Pyro has been a big issue in football for a long time now, with the governing bodies unwilling to adapt or even have dialogue with supporters about the use of them at football grounds.
It’s not just a Celtic issue, and if you look down the UEFA wrap sheet this season, there’s many club’s who fall foul of the rules when it comes to pyro.
We’ve seen in grounds across Europe it can add something a bit different and heighten the atmosphere. If we just look at the Celtic Muhammad Ali banner in a vacuum, there’s no doubt the visual of the pyrotechnic’s going off underneath the banner takes the display to a different level.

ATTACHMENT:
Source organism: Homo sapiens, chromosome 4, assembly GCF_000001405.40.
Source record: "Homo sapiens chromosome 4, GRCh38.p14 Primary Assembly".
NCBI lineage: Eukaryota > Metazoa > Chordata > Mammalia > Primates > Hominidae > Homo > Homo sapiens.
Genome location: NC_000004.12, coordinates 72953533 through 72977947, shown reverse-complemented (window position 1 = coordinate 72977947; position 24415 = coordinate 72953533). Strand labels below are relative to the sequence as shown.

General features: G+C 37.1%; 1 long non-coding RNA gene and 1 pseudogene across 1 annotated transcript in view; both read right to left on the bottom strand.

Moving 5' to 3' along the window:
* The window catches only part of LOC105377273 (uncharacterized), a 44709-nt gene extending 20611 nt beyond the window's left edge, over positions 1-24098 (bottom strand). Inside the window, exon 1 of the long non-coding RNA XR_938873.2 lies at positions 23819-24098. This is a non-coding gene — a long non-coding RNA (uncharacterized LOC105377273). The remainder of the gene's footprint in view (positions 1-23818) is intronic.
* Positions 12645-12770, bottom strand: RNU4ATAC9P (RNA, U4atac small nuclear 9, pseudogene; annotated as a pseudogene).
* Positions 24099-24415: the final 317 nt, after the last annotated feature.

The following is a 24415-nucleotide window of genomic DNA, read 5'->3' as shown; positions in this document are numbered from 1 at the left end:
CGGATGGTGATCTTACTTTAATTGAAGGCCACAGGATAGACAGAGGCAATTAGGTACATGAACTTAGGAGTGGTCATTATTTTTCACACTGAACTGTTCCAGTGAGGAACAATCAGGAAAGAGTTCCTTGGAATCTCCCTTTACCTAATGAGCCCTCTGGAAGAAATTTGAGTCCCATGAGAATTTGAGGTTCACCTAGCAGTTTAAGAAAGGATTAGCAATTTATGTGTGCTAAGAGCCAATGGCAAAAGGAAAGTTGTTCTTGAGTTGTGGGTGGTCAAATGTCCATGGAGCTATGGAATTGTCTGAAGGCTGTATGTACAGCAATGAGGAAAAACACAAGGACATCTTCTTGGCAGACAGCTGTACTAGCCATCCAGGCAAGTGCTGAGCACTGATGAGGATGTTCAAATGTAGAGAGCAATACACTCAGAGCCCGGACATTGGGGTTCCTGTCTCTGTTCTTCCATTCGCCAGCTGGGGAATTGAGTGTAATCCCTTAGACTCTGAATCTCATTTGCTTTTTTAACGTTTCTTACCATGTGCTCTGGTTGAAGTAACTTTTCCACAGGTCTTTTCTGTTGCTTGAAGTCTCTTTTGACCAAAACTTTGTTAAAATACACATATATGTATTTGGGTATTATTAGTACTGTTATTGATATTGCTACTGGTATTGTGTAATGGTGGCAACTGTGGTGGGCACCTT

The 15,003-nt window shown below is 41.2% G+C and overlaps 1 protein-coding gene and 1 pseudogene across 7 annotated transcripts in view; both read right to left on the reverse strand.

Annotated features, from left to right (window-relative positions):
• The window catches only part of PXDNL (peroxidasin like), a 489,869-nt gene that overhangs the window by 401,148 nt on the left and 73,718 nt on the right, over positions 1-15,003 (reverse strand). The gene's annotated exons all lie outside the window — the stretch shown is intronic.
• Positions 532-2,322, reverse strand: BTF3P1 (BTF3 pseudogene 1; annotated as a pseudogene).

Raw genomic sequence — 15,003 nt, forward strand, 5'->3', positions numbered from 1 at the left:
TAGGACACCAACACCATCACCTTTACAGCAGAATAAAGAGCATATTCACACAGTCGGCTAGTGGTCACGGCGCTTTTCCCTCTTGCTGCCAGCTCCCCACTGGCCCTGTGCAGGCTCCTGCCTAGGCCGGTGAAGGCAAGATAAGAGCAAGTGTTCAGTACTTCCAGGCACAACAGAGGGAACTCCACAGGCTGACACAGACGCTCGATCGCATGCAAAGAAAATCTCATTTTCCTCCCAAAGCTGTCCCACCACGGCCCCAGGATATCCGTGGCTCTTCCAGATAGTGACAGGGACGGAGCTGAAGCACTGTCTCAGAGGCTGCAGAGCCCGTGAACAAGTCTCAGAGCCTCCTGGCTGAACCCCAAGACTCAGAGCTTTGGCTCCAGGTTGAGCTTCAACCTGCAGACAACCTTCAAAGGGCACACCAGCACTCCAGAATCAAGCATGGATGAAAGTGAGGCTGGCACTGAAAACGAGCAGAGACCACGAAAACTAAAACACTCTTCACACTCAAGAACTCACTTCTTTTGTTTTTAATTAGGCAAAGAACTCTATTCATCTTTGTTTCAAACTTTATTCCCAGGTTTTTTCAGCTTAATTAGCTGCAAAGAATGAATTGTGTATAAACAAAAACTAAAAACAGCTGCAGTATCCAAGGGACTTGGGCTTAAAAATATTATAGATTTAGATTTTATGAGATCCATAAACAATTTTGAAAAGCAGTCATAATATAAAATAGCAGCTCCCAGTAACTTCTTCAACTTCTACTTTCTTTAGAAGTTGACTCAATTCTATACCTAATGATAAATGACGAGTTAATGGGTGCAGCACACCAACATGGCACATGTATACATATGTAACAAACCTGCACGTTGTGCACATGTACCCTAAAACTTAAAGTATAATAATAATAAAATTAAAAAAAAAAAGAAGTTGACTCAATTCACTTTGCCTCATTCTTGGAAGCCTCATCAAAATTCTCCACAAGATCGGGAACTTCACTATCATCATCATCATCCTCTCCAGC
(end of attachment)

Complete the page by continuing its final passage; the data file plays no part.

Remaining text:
With the level of fine and sanctions, it can bring down the road – displays like this are discouraged and unsustainable.
The health and safety of every fan in the ground is paramount, it goes without saying. However, is there a way to have our cake and eat it?
One of the ways Danish football have tried to beat the ban and provide a safe experience with the colour still intact is to introduce ‘cold pyro’
Emitting very little, if any heat. The device has been developed to be a safe alternative to regular pyro which can overheat and be dangerous in the wrong hands.
This is just one option the club and support could take going forward but we fear there will be nothing but a standoff between the supporters and the club with no room for dialogue.
If we can’t have sensible talks about how to go forward and it’s a ‘my way or the highway’ scenario then it’s only going to create ill-feeling.
We’re on the brink of making European history on Thursday if we top our group and get more than ten points on the board. We should be talking about that, not a ban for some of our supporters.